Notice of Child Support Hearing in Arizona
A parent is entitled to receive adequate notice before a hearing on modification of child support. Failure to provide sufficient notice violates a parent’s due process rights.
What constitutes adequate notice? How is notice impacted by a court’s suggestion that it will not consider a modification of child support? In Cook v. Losnegard, 265 P.3d 384, 388 (App. 2011), the Court of Appeals considered these issues.
Facts and Procedure
T.C. Cook and Mr. Losnegard, an unmarried couple, had a son. In 2006, the court gave T.C. sole custody and ordered Mr. Losnegard to pay child support of $860.31 per month.
Mr. Losnegard relocated to Washington. He filed a “Petition for Modification of Child Custody” and asked the court to review child support. T.C. opposed these requests.
The family court heard the matter at trial. It did not change the award of sole custody to T.C. But it ordered T.C. and Mr. Losnegard to share equally the cost of their son’s transportation to visitations in Washington. Each parent was also ordered to pay his or her travel expenses. The court reduced Mr. Losnegard’s child support to $270.19 per month.
T.C. moved for a new trial. She argued that the court modified child support without adequate notice.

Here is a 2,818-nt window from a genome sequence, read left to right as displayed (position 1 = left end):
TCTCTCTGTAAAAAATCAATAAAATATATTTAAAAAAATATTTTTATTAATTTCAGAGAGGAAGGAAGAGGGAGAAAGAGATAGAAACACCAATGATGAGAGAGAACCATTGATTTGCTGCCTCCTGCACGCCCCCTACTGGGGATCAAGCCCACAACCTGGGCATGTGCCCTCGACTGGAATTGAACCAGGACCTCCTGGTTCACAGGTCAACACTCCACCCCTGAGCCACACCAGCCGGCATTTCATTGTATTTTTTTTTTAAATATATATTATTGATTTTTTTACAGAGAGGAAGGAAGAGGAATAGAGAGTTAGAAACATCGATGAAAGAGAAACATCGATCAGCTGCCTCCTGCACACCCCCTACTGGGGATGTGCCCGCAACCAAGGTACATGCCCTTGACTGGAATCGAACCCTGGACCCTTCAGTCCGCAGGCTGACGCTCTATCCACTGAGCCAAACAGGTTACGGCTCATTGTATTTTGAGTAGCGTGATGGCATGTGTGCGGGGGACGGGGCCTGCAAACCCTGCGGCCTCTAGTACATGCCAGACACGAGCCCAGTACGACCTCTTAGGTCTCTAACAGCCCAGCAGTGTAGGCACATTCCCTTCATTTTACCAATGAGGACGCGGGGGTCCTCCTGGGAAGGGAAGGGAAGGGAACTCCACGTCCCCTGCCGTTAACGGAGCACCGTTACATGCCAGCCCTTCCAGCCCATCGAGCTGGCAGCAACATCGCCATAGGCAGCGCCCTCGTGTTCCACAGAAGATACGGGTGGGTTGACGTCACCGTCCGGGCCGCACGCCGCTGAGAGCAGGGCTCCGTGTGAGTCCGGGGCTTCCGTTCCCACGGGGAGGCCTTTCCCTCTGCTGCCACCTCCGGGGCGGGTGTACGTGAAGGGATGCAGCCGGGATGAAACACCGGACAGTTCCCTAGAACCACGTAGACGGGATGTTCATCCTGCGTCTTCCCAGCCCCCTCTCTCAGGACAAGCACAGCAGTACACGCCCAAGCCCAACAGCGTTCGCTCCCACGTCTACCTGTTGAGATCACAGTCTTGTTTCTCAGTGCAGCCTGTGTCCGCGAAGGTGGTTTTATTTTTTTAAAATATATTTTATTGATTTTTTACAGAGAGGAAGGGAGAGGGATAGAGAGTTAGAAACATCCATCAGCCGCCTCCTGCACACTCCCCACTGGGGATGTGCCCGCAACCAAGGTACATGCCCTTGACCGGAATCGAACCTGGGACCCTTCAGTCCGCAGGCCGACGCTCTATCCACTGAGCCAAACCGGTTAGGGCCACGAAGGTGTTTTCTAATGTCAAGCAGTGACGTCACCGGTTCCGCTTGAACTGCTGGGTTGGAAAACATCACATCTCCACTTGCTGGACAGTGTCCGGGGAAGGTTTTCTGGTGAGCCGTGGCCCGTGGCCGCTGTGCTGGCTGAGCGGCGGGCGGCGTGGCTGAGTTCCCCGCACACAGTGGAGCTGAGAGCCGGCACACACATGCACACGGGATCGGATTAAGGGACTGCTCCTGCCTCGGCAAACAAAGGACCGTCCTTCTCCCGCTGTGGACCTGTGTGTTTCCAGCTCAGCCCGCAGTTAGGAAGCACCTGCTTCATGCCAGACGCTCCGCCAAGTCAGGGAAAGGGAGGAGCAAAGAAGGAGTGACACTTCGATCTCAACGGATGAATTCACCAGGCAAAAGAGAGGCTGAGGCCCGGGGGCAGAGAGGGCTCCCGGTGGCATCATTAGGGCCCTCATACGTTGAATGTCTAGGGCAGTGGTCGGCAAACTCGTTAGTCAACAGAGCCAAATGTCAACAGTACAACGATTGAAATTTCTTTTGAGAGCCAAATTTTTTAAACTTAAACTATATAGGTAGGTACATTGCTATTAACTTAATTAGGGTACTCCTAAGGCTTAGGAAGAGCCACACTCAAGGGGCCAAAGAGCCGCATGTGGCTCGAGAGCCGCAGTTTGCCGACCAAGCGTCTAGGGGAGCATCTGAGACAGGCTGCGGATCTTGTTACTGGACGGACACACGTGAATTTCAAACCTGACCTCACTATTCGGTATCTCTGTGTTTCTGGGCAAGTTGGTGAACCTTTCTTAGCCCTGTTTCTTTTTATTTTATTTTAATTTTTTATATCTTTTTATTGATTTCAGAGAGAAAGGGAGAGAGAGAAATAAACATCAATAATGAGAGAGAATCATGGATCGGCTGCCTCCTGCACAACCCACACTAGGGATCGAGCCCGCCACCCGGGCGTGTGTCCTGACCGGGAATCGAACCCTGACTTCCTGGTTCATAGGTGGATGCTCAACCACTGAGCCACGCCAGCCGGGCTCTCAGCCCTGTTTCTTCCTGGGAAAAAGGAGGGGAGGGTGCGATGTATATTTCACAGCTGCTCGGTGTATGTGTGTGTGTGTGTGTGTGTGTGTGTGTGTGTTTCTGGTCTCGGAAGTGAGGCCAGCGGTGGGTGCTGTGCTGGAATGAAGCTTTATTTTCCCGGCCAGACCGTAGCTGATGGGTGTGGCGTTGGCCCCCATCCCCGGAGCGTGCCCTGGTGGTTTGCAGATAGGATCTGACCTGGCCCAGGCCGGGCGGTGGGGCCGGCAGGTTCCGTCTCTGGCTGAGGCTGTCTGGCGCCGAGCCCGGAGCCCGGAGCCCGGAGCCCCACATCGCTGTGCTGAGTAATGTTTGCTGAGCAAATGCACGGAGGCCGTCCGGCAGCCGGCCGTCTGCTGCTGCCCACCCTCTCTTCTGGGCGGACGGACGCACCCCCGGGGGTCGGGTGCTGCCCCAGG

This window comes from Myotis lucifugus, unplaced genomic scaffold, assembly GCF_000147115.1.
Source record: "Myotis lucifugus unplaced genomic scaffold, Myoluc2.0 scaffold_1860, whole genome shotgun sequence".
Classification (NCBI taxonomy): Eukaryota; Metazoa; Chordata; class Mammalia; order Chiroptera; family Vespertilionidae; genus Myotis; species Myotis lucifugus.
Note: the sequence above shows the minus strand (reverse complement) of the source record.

The court denied the motion for new trial. T.C. appealed.
T.C. argues that Mr. Losnegard acted unreasonably in relocating to Washington. Therefore, she argues, she should not be required to contribute to her son’s travel expenses there.
The Court of Appeals noted that whether an allocation of expenses is equitable depends on the facts. Here, the family court concluded Mr. Losnegard had voluntarily relocated. But it declined to “penalize” him “for taking a reasonable job” in Washington.
In reviewing for an abuse of discretion, the question is whether the judge exceeded the bounds of reason. Based on the evidence presented, the court could have reasonably concluded that Mr. Losnegard had legitimate reasons for relocating.
And Mr. Losnegard must pay the travel expenses he incurs for monthly weekend visits in Arizona. The visits to Washington will occur only if Mr. Losnegard, in fact, exercises the weekend visits in Arizona.
Given this, the Court of Appeals could not say that the court abused its discretion.
Child Support after Mr. Losnegard’s Voluntary Job Change
T.C. next contends the court erred by modifying child support. She first argues Mr. Losnegard voluntarily relocated and reduced his income. Therefore, she claims, the court should have based child support based upon on his earning capacity.
The Arizona Supreme Court has adopted the Child Support Guidelines (“Guidelines”). They discuss what happens when a parent voluntarily and unreasonably works below his full earning potential. In that circumstance, a court calculating the appropriate child support payment may impute income to that parent up to full earning capacity.
Here, a reasonable trier of fact could conclude that Mr. Losnegard’s employment change and income reduction were reasonable. Therefore, the court did not err in using Mr. Losnegard’s actual income.
Inadequate Notice of Child Support Hearing
T.C. also contends that the court provided insufficient notice of the child support issue at trial. She claims that the court led her to believe child support modification would not be considered.